How Old Is Our Solar System?

Scientists have put some pretty firm estimates on the age of the universe itself, revealing it is approximately 13.8 billion years old. This figure was determined by studying the age of the objects within the universe and how quickly it is expanding, according to Space. Using the rationale that the objects within the universe cannot be any older than the universe itself, stars are studied to help give a starting point for this determination. The gas giants only have enough fuel to keep them burning for so long. Knowing that the bigger the star, the more fuel it takes to keep it glowing, the first stars in the universe exploded rather quickly (in the cosmic sense) and bathed a young universe in stardust. 

The cosmic radiation left over from the Big Bang has been studied, measured, and mapped by NASA's Wilkinson Microwave Anisotropy Probe (WMAP) and the European Space Agency's Planck spacecraft. Doing so helped determine the expansion rate of the universe, which Planck used to place the age at 13.82 billion years and WMAP at 13.772 billion years, according to the European Space Agency.

Scientists know that when the universe came into being, not everything in it spontaneously appeared. The formation of the more than 100 million galaxies took additional time, as did the immeasurable number of solar systems within those galaxies. Using the same logic as noted above, we know our solar system cannot be older than the universe. But how young is it?

The creation of our solar system

Space explains how scientists theorize our solar system was formed. Astronomers and physicists who have studied solar systems much younger than our own have determined these systems are formed when massive concentrations of dust and gases clump together to produce a star. It's believed that our sun is the result of this same process.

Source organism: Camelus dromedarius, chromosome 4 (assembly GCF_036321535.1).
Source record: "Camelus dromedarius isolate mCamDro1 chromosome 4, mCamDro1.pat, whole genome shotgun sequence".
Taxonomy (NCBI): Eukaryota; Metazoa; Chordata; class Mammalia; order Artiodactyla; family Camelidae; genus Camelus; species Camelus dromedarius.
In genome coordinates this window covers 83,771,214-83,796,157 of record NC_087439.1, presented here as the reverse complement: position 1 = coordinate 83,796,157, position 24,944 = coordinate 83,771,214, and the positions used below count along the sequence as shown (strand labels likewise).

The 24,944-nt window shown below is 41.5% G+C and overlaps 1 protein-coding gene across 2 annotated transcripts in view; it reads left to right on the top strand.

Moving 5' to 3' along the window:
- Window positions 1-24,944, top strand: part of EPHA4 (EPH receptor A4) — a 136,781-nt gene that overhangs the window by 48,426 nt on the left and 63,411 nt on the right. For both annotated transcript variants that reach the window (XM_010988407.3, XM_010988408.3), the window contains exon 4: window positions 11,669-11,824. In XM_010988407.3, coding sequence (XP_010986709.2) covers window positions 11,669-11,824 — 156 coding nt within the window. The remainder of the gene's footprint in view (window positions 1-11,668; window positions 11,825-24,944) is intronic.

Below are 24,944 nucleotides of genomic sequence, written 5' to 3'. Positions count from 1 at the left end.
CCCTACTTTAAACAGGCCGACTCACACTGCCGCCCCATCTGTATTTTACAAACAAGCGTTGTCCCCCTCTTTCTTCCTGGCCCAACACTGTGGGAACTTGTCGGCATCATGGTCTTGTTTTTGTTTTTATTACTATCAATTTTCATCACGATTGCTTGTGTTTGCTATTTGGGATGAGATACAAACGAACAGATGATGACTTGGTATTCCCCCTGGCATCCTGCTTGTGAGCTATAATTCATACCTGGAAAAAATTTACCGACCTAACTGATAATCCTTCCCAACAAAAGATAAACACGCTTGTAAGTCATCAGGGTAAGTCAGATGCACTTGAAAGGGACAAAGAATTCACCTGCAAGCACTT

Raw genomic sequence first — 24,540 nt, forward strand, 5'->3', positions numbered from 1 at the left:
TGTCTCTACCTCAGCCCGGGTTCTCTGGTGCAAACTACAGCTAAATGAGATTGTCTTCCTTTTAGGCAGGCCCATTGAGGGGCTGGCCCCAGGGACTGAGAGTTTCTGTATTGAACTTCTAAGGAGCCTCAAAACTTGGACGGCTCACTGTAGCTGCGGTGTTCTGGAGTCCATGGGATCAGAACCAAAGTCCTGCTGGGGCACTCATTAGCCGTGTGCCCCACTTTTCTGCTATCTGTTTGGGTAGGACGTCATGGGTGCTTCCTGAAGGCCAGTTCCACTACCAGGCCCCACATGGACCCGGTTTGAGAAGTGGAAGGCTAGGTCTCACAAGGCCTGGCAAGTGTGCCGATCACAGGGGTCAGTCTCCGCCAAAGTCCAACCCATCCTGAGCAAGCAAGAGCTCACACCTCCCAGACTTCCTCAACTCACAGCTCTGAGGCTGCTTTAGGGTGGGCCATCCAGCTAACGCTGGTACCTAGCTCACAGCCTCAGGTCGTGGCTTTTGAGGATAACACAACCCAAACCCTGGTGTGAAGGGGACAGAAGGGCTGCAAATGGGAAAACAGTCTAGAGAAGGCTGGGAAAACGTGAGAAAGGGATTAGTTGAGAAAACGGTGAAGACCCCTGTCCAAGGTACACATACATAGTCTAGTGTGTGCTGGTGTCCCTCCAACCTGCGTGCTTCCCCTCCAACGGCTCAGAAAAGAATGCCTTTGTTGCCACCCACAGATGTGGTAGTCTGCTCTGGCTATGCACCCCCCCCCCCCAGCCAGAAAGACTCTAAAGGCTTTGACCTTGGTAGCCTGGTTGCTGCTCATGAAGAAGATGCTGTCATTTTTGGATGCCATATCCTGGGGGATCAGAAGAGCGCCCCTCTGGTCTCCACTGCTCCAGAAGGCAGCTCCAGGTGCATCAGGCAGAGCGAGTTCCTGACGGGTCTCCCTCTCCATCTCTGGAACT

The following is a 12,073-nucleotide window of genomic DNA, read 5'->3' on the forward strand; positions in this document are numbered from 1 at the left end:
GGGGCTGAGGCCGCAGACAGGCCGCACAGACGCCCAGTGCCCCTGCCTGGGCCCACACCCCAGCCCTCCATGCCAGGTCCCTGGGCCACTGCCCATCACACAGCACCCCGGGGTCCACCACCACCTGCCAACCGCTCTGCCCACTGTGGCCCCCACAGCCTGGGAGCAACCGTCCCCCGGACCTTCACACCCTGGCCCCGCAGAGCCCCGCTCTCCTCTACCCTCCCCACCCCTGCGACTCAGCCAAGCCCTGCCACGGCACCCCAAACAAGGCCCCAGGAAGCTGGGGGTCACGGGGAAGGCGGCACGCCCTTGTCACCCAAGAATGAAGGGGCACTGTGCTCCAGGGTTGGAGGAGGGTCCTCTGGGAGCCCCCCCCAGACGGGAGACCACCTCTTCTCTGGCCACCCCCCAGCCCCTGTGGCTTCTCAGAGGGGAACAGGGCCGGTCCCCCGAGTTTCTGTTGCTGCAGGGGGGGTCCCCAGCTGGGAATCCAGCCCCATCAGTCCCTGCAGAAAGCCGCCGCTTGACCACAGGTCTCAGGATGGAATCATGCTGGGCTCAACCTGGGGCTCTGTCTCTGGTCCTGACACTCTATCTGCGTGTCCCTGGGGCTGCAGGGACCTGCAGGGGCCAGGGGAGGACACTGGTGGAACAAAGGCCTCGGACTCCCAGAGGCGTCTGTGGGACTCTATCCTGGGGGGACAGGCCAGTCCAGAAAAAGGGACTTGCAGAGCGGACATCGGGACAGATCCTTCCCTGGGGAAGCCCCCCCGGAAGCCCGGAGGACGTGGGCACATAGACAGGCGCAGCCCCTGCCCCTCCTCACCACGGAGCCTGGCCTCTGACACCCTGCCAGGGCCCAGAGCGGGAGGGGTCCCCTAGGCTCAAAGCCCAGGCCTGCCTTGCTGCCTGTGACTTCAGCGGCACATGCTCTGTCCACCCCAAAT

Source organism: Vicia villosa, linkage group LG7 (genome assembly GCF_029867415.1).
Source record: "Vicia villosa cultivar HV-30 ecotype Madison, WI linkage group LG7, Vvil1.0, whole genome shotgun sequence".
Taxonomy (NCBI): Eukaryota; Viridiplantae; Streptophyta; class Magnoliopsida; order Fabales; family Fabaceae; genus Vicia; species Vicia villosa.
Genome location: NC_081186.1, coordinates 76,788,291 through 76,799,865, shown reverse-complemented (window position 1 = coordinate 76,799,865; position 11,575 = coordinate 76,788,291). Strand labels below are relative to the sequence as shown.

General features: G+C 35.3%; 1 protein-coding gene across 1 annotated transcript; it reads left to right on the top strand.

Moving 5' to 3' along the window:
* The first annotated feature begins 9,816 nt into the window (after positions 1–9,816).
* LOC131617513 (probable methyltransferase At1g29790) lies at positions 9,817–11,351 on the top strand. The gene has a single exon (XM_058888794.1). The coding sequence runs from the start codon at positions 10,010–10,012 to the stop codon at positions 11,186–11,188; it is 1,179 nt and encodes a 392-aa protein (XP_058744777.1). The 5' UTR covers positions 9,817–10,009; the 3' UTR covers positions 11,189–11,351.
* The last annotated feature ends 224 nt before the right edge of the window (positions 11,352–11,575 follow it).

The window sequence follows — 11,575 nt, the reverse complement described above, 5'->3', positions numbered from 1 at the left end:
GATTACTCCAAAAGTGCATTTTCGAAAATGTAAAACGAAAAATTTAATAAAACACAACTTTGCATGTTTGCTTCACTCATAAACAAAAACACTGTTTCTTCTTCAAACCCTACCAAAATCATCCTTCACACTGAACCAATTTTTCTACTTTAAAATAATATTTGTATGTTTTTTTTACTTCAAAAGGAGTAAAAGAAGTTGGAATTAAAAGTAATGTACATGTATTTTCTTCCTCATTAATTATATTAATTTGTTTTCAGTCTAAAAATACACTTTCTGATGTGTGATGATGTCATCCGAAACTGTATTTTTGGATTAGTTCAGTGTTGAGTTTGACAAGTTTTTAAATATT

The gases begin to clump together rapidly, growing denser and denser. Eventually, this gaseous cloud becomes so dense that parts of this growing body collapse on itself. When the pressure inside reaches a certain amount, fusion occurs and the hydrogen is converted into helium. This causes a massive wind that expels leftover material from the body to be blown away from it. Out of this, a young star is created. The material that is leftover from this star is left compressed into a disc that rotates around the newly formed solar being. 

Everything present in our solar system was created out of this disc. The planets, moons, and asteroids were all rooted in this disc of leftover star material that would eventually clump together in groups and break away while still retaining an orbit around the sun that it was grown from.

The Solar Center at Stanford claims that since the sun came to be at the same time as the disc that once rotated around it, we can determine the age of our solar system by simply studying the core material that was once housed inside of the disc itself. What's the material they study to gauge how old our part of the universe is? Meteorites.

Our sun is 4.6 billion years old

Meteorites are analyzed to determine the radioactive decay of two elements: potassium and uranium (via World Atlas). Using the knowledge that all material will radioactively decay into a single isotope, it's only a matter of determining what the half-lives of the materials in the meteorites are. Universe Today discusses how these materials can have half a half-life of 700 million to 100 billion years. They use radiometric dating to determine the last time the rock being analyzed "was either melted or disturbed sufficiently to re-homogenize its radioactive elements."

By using this technique, meteorites studied are 4.6 billion years old. The rocks on the Earth that were studied in the same manner were found to be only 4.3 billion years old. 

As these meteorites were formed from the disc that was created at the same time as the sun, they will be the same age. That puts the age of our solar system at approximately 4.6 billion years old and counting.